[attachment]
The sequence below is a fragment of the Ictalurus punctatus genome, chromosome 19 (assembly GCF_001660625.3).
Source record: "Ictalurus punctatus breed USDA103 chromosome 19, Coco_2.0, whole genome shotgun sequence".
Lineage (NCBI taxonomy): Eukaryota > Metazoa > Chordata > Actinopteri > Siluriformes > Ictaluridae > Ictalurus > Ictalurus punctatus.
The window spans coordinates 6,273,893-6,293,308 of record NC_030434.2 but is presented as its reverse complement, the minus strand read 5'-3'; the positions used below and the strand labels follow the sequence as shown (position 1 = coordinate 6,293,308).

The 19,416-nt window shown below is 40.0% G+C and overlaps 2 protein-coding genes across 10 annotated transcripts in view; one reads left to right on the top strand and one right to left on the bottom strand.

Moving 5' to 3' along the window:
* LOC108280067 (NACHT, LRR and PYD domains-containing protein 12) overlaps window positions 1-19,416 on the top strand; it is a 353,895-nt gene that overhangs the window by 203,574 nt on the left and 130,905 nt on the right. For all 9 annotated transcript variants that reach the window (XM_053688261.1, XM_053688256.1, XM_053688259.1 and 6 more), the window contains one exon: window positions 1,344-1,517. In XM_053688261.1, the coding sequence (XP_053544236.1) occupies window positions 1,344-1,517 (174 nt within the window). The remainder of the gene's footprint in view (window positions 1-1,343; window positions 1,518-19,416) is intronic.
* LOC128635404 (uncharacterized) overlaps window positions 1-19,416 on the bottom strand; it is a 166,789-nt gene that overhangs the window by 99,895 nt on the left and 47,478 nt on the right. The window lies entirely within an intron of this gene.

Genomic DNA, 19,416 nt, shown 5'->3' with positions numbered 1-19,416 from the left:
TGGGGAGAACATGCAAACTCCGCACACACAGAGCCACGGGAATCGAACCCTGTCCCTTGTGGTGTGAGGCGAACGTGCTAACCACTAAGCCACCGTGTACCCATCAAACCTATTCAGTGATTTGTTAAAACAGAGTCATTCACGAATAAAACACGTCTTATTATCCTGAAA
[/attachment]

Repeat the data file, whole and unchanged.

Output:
The sequence below is a fragment of the Ictalurus punctatus genome, chromosome 19 (assembly GCF_001660625.3).
Source record: "Ictalurus punctatus breed USDA103 chromosome 19, Coco_2.0, whole genome shotgun sequence".
Lineage (NCBI taxonomy): Eukaryota > Metazoa > Chordata > Actinopteri > Siluriformes > Ictaluridae > Ictalurus > Ictalurus punctatus.
The window spans coordinates 6,273,893-6,293,308 of record NC_030434.2 but is presented as its reverse complement, the minus strand read 5'-3'; the positions used below and the strand labels follow the sequence as shown (position 1 = coordinate 6,293,308).

The 19,416-nt window shown below is 40.0% G+C and overlaps 2 protein-coding genes across 10 annotated transcripts in view; one reads left to right on the top strand and one right to left on the bottom strand.

Moving 5' to 3' along the window:
* LOC108280067 (NACHT, LRR and PYD domains-containing protein 12) overlaps window positions 1-19,416 on the top strand; it is a 353,895-nt gene that overhangs the window by 203,574 nt on the left and 130,905 nt on the right. For all 9 annotated transcript variants that reach the window (XM_053688261.1, XM_053688256.1, XM_053688259.1 and 6 more), the window contains one exon: window positions 1,344-1,517. In XM_053688261.1, the coding sequence (XP_053544236.1) occupies window positions 1,344-1,517 (174 nt within the window). The remainder of the gene's footprint in view (window positions 1-1,343; window positions 1,518-19,416) is intronic.
* LOC128635404 (uncharacterized) overlaps window positions 1-19,416 on the bottom strand; it is a 166,789-nt gene that overhangs the window by 99,895 nt on the left and 47,478 nt on the right. The window lies entirely within an intron of this gene.

Genomic DNA, 19,416 nt, shown 5'->3' with positions numbered 1-19,416 from the left:
TGGGGAGAACATGCAAACTCCGCACACACAGAGCCACGGGAATCGAACCCTGTCCCTTGTGGTGTGAGGCGAACGTGCTAACCACTAAGCCACCGTGTACCCATCAAACCTATTCAGTGATTTGTTAAAACAGAGTCATTCACGAATAAAACACGTCTTATTATCCTGAAA